The rains clear leaving a steaming cauldron in their wake. The sun burns brightly stalling any breeze that might whisper some small reprieve. Young hawks take flight, learning to soar through the hot summer skies. The heavy rains followed by sun has spurred a burst of growth and I pass rice farmers, backs bent with the weight of summer’s hottest interval on their shoulders, battling to rid their fields of weeds. With less at stake we battle an encroaching jungly wildness. Vines clamber up and over everything in their path. They reach long tentacles into the yard to strangle shrubs and trees.
We are swimming through sultry days. Hot, still air vibrates with the high-tension shrill of giant cicadas. But by all accounts this is still the minor phase of heat, the prelude to a major swelter soon to come. Mornings are moderately cool. Higurashi, herald an early dawn. My alarm is useless for its ring of songbirds is indistinguishable from the chorus right outside the open window above my head. But no matter, I’m already awake.
Downtown summer takes on a different feel. It’s the season of shaved ice and evening strolls and fireworks. Or at least it would be in any other year. This year we’ll have to rely on memories of another time. I remember standing on the balcony of a friend’s apartment as the sun set behind Karatsu castle sending it into silhouette. Parents and children, shy couples, and avid photographers gathered along the riverside promenade below us. The sky above glowed as darkness fell and streetlights illuminated the far edge of the Matsuura river. The reflection of their amber yellow incandescence stretched into the black waters below. Then a streak hurtled up, a comet shot from offshore that exploded into the fizzling shape of a giant allium flower. Kids shrieked with delight as its tendrils trailed and flickered out leaving a breath of smoke floating in a navy night sky.
Summer is full of long days but the season as a whole is fleeting. As we hover at the threshold of major heat, interest in food wanes. We don’t crave satiety so much as an antidote to a pervading lethargy. It is too hot to think and summer suffocates culinary inspiration, so many a lunch is made of thin, smooth, slippery somen on a bed of ice. As a pot of water warms we prepare an array of garnishes. The secret to somen is mixing a festival of herbaceous flavors into a sauce of dashi and soy. We finely slice scallions, shiso, and myoga. We grate fresh ginger and set a few umeboshi with its accompanying red shiso and a sprinkling of raw sesame seeds in a bowl.
With so many garnishes to present, somen offers a perfect opportunity to pull out a selection of kobachi. The rounds of scallion go into a palm sized sky blue oval shaped bowl, the ribbons of shisho into a porcelain one. The rose and white threads of sliced myoga are presented in a glass guinomi, the creamy beige dollop of grated ginger on the tiniest, palest pinched lavender plate. Bamboo, glass, and ceramics in soft and delicate shades, these are what we reach for in summer for their light, cool, refreshing qualities.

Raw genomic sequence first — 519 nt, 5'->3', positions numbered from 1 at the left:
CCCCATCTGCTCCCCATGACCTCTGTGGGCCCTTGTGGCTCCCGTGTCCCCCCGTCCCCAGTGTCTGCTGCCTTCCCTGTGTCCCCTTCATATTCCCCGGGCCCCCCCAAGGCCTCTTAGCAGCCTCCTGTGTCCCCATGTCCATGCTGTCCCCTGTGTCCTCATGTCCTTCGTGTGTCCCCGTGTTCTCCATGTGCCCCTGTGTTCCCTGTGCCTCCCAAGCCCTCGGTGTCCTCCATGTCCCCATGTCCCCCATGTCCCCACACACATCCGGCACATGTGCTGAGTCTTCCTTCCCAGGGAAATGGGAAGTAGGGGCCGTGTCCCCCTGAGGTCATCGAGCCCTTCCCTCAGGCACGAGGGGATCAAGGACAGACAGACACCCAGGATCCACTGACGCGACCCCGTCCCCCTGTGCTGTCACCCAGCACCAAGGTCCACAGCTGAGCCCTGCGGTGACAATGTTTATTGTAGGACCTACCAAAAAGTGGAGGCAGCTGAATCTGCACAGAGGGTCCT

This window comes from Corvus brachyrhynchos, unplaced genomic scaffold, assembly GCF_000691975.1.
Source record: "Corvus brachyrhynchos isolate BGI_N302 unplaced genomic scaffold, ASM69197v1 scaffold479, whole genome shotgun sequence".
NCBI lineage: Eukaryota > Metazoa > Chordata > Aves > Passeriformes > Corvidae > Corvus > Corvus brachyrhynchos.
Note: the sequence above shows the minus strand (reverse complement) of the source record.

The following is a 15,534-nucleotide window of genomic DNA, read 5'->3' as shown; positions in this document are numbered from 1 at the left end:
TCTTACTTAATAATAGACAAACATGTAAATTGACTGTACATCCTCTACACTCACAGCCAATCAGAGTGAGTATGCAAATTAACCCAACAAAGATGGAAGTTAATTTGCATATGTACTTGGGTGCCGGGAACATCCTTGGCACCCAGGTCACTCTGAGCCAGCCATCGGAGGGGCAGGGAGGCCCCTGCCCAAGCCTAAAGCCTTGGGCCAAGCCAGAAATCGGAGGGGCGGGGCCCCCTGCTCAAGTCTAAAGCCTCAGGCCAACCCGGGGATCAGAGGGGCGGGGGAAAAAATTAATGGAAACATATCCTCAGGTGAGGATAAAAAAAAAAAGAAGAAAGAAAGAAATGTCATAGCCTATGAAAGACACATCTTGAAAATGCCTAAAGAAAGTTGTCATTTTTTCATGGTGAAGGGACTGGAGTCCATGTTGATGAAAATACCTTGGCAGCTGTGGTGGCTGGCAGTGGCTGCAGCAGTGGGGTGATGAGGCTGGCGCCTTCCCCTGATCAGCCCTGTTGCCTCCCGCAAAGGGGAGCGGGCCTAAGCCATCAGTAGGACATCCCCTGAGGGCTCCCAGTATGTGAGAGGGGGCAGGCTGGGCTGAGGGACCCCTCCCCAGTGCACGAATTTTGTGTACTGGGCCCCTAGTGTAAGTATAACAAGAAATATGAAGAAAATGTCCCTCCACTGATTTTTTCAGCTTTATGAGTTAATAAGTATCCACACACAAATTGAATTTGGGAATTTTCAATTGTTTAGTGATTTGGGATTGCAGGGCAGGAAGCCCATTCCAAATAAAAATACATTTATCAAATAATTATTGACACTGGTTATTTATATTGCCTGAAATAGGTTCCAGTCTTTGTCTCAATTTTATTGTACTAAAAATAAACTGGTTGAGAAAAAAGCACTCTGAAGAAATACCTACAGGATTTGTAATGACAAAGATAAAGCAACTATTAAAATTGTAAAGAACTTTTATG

As the water comes to a boil I set the table with torizara, bowls of dipping sauce, and the array of garnishes. Somen cooks in nearly an instant. The timer is set for one minute, the thin noodles fanned into the gently boiling water and stirred. The timer sounds and Hanako drains the noodles immediately, shocking them in ice water to tighten their structure.
Koshi ga aru describes the perfect texture of noodles in Japan. They have a waist, meaning that they maintain a firmness and pleasant bite at the core. Summer somen calls me to bring out my beloved zaru, thin strips of bamboo delicately woven in a double layer into a shallow tray. It is airy and light and perfectly suited to the season. The white noodles, swirled into small white dunes on the tray, are topped with a cascade of fresh ice cubes.
Sight and smell awake the senses and prime the taste buds and whet our appetites. Before a single bite is taken, the sight of so many clear blocks of ice glistening as they melt, revivifies a constitution fatigued by summer. As we scoop a bit of each condiment into our sauce we take in the rainbow of aromatics. The piquant freshness of myoga, the penetrating zest of fresh ginger, and the tart fruitiness of umeboshi are reviving. Each scent, vital and explicit, awakens and clarifies the mind.
We each take a mound of creamy noodles onto our pear colored plates. All around me slurping ensues. Hanako’s noodles, one end between her teeth, the other still floating in sauce and gently fenced in by her chopsticks, disappear lightening fast. It never goes so smoothly for me. I suck in air as the ends of my somen flicker and fly. They whipping flecks of soy onto my white summer shirt and I feel defeated. This slurp baffles me. I feel inhibited by an inherited code of manners and hindered by recalcitrant buccinators. But honestly, I haven’t the energy to work too hard at it. However they get there, the cold noodles slither down to cool molten cores. The sauce is fresh and invigorating, and the sight of ice melting in the high heat of summer revitalizing.
Cold Somen Recipe